Author Julia Joyce has just published an E book, Five Devonshire Murderesses. It covers the stories of five women who went to trial in Exeter in the 1860s, and who were all incarcerated in Exeter Prison at the same time.
Of particular interest is the case of Torquay Baby Farmer, Charlotte Winsor: “The Devon Lent Assizes were opened on Saturday 10 March 1866. Charlotte Winsor was awaiting a fourth attempt by her solicitor Mr Folkard to ward off the hangman’s noose with the use of legal technicalities.”
The other cases are of young Cornishwoman Elizabeth Duff, “who smothered the infant she had brought into the world.”
Elderly Alice Dobb’s ‘demonic propensity for poisoning’ which almost resulted in the death of five victims, all of whom were members of her own family.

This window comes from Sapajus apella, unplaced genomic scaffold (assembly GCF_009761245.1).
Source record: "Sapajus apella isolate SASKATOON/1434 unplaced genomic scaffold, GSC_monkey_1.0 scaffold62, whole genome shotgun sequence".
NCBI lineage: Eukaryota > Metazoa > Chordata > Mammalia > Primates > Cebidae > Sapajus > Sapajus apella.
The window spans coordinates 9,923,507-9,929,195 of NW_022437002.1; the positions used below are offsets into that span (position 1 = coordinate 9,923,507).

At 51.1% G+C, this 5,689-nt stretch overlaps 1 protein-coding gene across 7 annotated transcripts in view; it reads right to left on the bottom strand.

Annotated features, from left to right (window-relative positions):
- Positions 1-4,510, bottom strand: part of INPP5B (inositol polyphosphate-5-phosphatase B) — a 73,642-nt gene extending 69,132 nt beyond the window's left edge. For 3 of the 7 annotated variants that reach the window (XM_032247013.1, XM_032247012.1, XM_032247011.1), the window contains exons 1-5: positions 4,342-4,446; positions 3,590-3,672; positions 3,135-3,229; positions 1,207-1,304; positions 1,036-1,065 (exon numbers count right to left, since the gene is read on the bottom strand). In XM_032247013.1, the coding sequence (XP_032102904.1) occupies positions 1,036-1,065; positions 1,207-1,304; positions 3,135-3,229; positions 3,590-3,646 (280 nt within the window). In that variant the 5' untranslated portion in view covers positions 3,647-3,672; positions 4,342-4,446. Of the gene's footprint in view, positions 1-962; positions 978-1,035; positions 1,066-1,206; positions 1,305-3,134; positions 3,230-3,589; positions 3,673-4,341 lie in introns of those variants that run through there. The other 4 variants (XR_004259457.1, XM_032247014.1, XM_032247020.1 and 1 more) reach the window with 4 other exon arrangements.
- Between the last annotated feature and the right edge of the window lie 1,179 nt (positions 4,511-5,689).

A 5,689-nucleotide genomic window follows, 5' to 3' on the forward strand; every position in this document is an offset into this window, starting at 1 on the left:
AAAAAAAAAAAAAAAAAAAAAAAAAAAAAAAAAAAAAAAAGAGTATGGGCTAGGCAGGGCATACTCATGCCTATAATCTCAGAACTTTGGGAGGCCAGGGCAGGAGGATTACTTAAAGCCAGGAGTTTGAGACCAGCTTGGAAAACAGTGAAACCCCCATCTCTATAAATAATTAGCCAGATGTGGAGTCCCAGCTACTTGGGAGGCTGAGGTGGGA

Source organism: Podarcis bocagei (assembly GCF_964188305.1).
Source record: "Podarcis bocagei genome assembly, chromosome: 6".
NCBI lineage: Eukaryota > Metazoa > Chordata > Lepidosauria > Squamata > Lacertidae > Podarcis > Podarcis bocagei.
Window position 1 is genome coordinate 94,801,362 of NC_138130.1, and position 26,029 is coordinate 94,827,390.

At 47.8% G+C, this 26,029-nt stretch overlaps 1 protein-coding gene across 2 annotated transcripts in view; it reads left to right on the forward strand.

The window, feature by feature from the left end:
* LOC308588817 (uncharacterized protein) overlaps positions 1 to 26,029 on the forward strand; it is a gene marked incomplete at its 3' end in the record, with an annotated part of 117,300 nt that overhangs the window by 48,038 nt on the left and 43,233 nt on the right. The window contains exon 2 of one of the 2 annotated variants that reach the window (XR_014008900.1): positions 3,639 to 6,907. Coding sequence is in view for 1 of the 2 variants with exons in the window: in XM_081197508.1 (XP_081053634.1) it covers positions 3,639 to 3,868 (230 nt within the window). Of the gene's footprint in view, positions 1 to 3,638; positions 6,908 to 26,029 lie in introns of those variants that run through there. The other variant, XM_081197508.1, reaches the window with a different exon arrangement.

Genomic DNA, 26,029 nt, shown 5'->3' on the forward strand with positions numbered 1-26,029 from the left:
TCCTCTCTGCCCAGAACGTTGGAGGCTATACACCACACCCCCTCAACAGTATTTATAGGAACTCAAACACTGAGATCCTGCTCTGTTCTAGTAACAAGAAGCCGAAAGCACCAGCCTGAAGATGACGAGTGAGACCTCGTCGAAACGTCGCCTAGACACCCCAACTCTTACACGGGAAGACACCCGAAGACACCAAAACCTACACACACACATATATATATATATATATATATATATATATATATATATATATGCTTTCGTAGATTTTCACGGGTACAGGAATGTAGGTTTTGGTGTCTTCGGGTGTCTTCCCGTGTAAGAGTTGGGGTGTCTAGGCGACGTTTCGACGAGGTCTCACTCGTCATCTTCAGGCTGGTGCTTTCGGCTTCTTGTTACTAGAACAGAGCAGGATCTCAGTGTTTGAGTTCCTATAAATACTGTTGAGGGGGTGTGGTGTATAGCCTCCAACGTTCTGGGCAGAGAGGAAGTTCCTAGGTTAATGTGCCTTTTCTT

And, Mary Ann Ashford, “whose deliberate death plot was based on the worst of motives, and aimed against the one who of all others should have been safe from her wickedness”.
“These five women, languishing in Exeter Gaol in the spring of 1866, were in many ways, very different, but they had several things in common. They were all West Country women who had taken, or tried to take the lives, of those entrusted to them to cherish and care for. Their crimes were those normally seen in large towns and cities with their seductions of sensuality and vice. Urban profligacy had no place in the beautiful hills and valleys and the picturesque hamlets and fishing ports of the idyllic Devonshire countryside.”
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